2. (Vietnamese) For the American people who generously open the doors and welcomed us, and for all nations in the world that have accepted migrant and refugees: may the Lord bless them with peace and prosperity, we pray to the Lord.

3. (English) For the President of the United States and all government leaders: that the Son of God, who became human, and a migrant and refugee himself, will help them understand the great dignity of human persons, and support legislation that better protects vulnerable populations in our midst, we pray to the Lord.

4. (Spanish) For the hundreds of thousands of our brothers and sisters TPS recipients and their families and children, who have been living and working in the United States legally for many years, in solidary with them, let’s ask the Lord to move the authorities to allow them to stay and continue making our country a better place, we pray to the Lord.

5. (Twi) For migrants, refugees, and all other strangers in our midst, that they may find strength and hope in our concern for justice, and feel the warmth of our love, we pray to the Lord.

6. (Burmese) For refugees in Africa, the Middle East, Asia, and elsewhere who are experiencing great suffering, that God might bring them to a place of peace and safety, we pray to the Lord.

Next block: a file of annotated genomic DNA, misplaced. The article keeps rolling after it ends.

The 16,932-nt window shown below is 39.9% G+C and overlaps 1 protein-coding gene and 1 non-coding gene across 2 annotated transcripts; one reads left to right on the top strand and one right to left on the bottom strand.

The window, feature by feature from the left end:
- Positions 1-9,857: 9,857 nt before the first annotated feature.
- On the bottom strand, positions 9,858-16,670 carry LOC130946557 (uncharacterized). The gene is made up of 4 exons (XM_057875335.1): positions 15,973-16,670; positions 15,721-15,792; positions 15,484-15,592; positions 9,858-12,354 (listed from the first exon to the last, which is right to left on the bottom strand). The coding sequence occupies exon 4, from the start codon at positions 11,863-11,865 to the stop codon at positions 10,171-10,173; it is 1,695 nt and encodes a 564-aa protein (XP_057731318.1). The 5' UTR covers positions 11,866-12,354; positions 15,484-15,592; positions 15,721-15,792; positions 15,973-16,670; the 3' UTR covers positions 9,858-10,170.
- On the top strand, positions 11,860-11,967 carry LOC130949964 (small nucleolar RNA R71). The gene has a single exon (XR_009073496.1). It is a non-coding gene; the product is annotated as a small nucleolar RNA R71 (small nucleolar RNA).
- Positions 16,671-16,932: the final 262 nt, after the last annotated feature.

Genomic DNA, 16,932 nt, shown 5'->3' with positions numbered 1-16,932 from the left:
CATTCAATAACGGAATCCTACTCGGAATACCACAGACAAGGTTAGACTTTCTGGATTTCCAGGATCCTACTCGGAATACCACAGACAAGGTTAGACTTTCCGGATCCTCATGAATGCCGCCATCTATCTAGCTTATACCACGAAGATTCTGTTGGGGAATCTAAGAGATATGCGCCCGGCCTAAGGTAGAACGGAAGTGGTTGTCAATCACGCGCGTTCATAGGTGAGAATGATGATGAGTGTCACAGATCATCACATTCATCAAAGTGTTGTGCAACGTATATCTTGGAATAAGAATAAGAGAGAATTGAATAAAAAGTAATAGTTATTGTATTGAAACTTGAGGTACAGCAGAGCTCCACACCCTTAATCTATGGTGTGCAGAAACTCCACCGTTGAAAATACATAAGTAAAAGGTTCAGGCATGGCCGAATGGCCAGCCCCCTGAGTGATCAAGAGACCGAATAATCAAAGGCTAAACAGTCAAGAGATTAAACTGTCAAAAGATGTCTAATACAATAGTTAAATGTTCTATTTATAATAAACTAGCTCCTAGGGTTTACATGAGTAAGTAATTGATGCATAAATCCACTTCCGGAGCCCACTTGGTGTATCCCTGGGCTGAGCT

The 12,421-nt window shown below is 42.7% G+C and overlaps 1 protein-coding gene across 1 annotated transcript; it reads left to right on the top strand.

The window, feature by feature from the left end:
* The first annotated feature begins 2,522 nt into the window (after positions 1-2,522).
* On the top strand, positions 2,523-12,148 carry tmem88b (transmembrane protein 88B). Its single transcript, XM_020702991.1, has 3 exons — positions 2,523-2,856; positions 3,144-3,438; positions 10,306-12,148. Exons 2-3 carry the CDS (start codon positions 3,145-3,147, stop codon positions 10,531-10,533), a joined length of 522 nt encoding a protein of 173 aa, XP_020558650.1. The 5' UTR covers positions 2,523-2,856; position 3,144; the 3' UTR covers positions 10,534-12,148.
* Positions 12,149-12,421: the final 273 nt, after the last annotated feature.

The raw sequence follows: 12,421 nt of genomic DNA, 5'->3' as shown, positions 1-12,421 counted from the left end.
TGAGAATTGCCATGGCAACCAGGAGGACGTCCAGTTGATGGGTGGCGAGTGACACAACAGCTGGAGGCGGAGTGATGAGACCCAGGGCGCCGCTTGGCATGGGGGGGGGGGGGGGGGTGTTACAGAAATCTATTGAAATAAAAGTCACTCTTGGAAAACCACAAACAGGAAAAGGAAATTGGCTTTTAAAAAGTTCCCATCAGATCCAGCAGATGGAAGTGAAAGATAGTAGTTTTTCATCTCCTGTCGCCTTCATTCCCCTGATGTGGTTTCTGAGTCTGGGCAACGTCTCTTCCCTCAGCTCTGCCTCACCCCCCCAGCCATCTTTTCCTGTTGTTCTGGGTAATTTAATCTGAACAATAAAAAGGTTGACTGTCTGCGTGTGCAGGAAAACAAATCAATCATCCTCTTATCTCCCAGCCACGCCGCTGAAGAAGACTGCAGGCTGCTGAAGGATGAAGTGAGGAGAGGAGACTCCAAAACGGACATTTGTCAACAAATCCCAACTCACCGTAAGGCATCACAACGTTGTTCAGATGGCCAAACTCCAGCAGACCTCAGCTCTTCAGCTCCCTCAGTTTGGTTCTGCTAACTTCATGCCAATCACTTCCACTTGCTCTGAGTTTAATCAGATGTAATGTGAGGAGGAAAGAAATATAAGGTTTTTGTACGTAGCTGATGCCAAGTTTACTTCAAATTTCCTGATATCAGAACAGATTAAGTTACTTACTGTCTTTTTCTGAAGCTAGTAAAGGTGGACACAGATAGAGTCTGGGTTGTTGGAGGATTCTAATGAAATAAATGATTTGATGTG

7. (Korean) For peace in the world and the end of all wars that create the refugee crisis impelling people to look for safety for them and their families in other countries, we pray to the Lord.

8. (Urdu) For refugees forced to leave their countries because of religious persecution and the need of freedom to profess their Christian faith, we pray to the Lord,

Priest: God the Father, you sent us your Son to save us. May He, who with his family lived a persecuted life as a migrant and a refugee, accompany all our brothers and sisters who have no home and no country. May He be their security, strength, and food on the journey, working through the hands and hearts of His disciples. In His name, Father, we pray.
All: Amen.

PROCESSION WITH THE GIFTS:

A tes pie Oh Divin Roi (African Catholic Society)

PRAYER OVER THE GIFTS

Grant us, O merciful God, that this our offering may find acceptance with you and that through it the wellspring of all blessing may be laid open before us. Through Christ our Lord.
All: Amen

EUCHARISTIC PRAYER II